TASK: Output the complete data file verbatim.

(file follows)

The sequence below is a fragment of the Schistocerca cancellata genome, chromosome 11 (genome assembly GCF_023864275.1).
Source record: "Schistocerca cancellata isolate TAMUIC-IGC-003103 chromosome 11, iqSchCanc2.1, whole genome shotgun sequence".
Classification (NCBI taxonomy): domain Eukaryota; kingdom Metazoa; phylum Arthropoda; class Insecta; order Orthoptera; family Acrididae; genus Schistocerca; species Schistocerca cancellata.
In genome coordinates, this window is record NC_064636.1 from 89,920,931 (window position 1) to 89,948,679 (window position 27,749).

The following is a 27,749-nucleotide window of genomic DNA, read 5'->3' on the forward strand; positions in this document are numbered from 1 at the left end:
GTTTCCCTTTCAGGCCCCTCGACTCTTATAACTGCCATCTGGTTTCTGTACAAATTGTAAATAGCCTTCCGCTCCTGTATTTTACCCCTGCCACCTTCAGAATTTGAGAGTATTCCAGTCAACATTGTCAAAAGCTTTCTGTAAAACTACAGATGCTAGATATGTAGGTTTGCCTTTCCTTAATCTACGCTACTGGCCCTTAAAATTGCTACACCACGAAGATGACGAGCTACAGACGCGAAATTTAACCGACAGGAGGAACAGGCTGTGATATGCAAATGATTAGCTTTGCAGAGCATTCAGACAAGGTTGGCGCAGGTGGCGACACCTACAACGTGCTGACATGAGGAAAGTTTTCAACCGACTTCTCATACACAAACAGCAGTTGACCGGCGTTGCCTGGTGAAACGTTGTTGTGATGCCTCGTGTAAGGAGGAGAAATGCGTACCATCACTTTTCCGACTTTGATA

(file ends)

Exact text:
The sequence below is a fragment of the Schistocerca cancellata genome, chromosome 11 (genome assembly GCF_023864275.1).
Source record: "Schistocerca cancellata isolate TAMUIC-IGC-003103 chromosome 11, iqSchCanc2.1, whole genome shotgun sequence".
Classification (NCBI taxonomy): domain Eukaryota; kingdom Metazoa; phylum Arthropoda; class Insecta; order Orthoptera; family Acrididae; genus Schistocerca; species Schistocerca cancellata.
In genome coordinates, this window is record NC_064636.1 from 89,920,931 (window position 1) to 89,948,679 (window position 27,749).

The following is a 27,749-nucleotide window of genomic DNA, read 5'->3' on the forward strand; positions in this document are numbered from 1 at the left end:
GTTTCCCTTTCAGGCCCCTCGACTCTTATAACTGCCATCTGGTTTCTGTACAAATTGTAAATAGCCTTCCGCTCCTGTATTTTACCCCTGCCACCTTCAGAATTTGAGAGTATTCCAGTCAACATTGTCAAAAGCTTTCTGTAAAACTACAGATGCTAGATATGTAGGTTTGCCTTTCCTTAATCTACGCTACTGGCCCTTAAAATTGCTACACCACGAAGATGACGAGCTACAGACGCGAAATTTAACCGACAGGAGGAACAGGCTGTGATATGCAAATGATTAGCTTTGCAGAGCATTCAGACAAGGTTGGCGCAGGTGGCGACACCTACAACGTGCTGACATGAGGAAAGTTTTCAACCGACTTCTCATACACAAACAGCAGTTGACCGGCGTTGCCTGGTGAAACGTTGTTGTGATGCCTCGTGTAAGGAGGAGAAATGCGTACCATCACTTTTCCGACTTTGATA